If you happen to know anything about the clothespin artist, please leave your thoughts and experiences in the comments.
Traffic stats for spudart.org in 2013
In 2013, spudart.org had:
244,989 Unique Visitors
Of those pageviews:
157,057 from google search
7,699 bing search
7,455 yahoo search
2,601 aol search
some other sites further down the list:
13,894 visits came from social media
411 from bit.ly links I made
WHAT ABOUT THE NEW BLOG POSTS MADE IN 2013?
138 blog posts were published on spudart.org
My RSS feed has 95 subscribers
. (95 subscribers x 138 posts = 13,110 sends)
104 visits from the RSS feed.
0.7% click-through rate (just under 1%)
Email has 513 subscribers
. (513 x 138 = 70,794 sends)
144 visits from email.
0.2% click-through rate
3,040 visits to the homepage
* Approximately 1,000 were direct visits typed in the URL bar
* 82 searched for spudart or spudart.org
The homepage gets about
* 4-10 direct visits a day
* about 1 referral a day (entire site gets about 30/day)
* about 2 social a day (entire site gets about 70/day)
Most popular link on the homepage is the "Thoughts blog" navbar link with 334 clicks. That means 10% of the people visiting the homepage click on that "Thoughts blog"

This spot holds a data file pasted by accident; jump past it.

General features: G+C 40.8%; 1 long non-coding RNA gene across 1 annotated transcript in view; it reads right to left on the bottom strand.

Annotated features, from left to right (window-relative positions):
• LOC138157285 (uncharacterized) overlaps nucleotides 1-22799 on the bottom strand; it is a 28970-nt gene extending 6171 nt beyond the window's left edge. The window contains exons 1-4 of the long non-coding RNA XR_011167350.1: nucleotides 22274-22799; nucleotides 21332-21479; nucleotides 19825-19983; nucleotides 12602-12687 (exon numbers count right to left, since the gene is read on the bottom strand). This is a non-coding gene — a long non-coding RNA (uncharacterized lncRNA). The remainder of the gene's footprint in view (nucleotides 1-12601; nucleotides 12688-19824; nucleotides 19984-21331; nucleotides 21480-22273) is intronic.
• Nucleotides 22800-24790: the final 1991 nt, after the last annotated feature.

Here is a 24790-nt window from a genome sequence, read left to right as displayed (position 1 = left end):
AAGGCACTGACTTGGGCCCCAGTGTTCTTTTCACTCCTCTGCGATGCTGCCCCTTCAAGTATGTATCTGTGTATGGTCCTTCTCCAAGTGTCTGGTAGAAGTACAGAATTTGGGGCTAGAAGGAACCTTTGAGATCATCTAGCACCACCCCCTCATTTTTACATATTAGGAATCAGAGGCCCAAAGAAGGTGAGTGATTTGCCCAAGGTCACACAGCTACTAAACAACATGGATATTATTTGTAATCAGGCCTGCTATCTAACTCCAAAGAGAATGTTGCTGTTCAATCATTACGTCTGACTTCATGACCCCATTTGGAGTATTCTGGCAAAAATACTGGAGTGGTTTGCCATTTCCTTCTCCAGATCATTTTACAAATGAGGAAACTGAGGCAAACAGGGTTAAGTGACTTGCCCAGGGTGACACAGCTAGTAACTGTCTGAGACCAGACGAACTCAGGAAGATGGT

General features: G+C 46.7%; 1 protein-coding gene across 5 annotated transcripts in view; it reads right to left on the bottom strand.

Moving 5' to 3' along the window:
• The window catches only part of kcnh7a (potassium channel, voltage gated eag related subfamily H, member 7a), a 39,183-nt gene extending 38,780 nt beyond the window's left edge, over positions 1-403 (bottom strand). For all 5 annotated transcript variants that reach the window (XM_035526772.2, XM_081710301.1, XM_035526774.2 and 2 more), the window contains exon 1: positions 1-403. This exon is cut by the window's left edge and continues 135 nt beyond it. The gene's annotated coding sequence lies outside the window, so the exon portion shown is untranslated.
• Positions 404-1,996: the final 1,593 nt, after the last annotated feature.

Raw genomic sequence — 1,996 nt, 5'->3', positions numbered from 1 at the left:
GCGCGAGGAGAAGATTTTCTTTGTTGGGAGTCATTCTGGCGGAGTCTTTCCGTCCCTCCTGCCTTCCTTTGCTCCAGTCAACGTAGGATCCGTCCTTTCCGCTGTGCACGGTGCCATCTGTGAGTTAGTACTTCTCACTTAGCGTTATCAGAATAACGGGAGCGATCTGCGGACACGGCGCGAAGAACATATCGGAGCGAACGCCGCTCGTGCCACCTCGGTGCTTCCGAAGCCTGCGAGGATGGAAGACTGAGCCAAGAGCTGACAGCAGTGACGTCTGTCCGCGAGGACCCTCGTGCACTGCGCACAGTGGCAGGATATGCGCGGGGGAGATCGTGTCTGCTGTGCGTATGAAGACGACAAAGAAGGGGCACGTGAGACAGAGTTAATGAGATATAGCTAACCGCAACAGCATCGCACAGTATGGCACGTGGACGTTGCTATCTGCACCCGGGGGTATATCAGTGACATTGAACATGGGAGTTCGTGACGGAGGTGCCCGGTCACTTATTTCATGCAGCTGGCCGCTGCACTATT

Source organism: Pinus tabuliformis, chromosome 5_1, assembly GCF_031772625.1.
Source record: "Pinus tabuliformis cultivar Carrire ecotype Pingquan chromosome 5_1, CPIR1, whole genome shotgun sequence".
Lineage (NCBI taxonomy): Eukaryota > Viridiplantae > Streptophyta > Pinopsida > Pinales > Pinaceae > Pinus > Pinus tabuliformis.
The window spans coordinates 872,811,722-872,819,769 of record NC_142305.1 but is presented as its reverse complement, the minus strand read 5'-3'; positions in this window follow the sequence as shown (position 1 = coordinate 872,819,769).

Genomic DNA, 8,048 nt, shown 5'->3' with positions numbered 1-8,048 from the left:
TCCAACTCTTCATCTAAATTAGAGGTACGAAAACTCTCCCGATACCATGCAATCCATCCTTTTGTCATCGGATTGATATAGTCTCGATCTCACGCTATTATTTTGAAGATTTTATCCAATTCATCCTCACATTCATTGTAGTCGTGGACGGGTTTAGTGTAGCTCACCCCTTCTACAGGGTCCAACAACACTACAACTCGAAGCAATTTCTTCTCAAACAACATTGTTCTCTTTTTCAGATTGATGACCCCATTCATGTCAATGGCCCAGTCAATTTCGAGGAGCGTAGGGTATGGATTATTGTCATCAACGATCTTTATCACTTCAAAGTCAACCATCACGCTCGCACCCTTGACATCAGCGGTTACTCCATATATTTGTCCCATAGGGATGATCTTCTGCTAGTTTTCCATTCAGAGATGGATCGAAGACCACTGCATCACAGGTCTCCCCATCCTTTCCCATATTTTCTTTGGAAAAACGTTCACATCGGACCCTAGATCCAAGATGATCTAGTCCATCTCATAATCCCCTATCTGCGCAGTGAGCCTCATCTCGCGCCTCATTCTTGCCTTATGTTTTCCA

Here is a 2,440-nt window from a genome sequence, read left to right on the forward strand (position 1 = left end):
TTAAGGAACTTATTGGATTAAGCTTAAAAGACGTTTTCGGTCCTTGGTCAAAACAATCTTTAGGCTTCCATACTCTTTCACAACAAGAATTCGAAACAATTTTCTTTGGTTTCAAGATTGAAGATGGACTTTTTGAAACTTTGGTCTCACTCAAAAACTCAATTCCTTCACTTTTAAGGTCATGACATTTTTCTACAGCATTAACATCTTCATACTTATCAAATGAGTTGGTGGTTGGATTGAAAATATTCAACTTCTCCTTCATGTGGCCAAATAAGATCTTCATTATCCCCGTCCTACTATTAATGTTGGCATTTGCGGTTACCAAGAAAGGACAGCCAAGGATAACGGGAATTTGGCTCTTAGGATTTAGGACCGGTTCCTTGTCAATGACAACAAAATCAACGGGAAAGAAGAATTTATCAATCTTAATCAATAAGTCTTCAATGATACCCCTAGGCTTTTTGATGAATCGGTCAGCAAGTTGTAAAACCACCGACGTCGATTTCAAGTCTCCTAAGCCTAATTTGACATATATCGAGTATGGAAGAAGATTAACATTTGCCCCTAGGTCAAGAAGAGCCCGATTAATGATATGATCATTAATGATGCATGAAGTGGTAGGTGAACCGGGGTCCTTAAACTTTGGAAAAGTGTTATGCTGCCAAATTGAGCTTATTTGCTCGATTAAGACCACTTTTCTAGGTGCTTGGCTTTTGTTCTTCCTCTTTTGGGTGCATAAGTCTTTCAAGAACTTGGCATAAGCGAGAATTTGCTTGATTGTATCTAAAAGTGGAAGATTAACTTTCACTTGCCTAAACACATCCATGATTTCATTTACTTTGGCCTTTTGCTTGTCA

The second most popular link on the homepage is the "Next 30 posts" at the bottom of the page with 34 clicks.
60 websites for art and culture inspiration
Looking for some creative sources? Here are 60 (formerly 45) websites that bring interesting posts. You could subscribe to them using an RSS reader like feedly.com
: 2,000 readers
A Creative Universe
: 664 readers
Art in America
: 232 readers
: 422 readers
ARTINFO Blogs » Feed
: 2,000 readers
: 711 readers
Arts & Letters Daily
: 8,000 readers
: 76 readers
: 156 readers
: 1,000 readeres
: 22,000 readers
but does it float
: 16,000 readers
Cartophilia: Maps and Map Memorabilia
: 65 readers
: 28 readers
Color Me Katie
: 5,000 readers
: 18,000 readers
Dark Roasted Blend
: 6,000 readers
: 1,000 readers